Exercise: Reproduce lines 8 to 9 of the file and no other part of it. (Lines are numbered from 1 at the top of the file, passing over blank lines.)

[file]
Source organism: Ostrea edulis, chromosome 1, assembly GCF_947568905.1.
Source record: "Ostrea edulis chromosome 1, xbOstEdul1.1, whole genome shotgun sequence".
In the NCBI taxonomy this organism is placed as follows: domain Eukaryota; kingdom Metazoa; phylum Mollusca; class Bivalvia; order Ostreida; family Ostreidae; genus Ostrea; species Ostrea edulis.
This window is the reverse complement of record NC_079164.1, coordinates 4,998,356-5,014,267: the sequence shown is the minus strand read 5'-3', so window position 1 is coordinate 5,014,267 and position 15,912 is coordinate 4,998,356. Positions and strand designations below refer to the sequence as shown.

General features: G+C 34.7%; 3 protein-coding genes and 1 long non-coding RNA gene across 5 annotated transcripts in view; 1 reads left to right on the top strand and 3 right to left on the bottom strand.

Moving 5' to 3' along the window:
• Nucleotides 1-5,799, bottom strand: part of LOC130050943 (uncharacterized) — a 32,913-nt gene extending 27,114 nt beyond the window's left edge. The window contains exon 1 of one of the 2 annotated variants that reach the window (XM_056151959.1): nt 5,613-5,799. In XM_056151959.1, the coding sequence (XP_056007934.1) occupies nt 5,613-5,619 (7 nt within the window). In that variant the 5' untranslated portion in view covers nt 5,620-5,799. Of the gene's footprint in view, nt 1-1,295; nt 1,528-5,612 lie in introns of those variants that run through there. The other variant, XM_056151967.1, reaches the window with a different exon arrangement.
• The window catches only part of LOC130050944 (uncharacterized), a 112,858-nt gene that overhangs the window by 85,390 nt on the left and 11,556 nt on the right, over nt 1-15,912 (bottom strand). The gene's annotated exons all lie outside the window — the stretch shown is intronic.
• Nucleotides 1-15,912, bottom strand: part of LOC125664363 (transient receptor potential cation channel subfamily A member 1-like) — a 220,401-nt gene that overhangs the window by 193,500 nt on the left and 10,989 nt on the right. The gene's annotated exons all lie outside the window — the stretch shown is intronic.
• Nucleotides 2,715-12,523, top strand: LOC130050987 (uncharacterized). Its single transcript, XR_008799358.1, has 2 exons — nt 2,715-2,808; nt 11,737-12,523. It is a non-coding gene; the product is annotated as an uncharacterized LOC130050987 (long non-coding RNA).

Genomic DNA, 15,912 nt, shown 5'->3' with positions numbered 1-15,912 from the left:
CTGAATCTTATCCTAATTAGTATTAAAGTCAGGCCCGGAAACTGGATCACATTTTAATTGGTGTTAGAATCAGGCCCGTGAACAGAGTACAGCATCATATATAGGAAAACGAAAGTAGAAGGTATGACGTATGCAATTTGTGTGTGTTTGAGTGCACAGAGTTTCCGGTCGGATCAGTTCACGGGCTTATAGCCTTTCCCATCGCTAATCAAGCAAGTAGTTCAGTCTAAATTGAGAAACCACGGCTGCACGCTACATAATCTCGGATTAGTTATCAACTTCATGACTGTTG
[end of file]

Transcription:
• The window catches only part of LOC130050944 (uncharacterized), a 112,858-nt gene that overhangs the window by 85,390 nt on the left and 11,556 nt on the right, over nt 1-15,912 (bottom strand). The gene's annotated exons all lie outside the window — the stretch shown is intronic.
• Nucleotides 1-15,912, bottom strand: part of LOC125664363 (transient receptor potential cation channel subfamily A member 1-like) — a 220,401-nt gene that overhangs the window by 193,500 nt on the left and 10,989 nt on the right. The gene's annotated exons all lie outside the window — the stretch shown is intronic.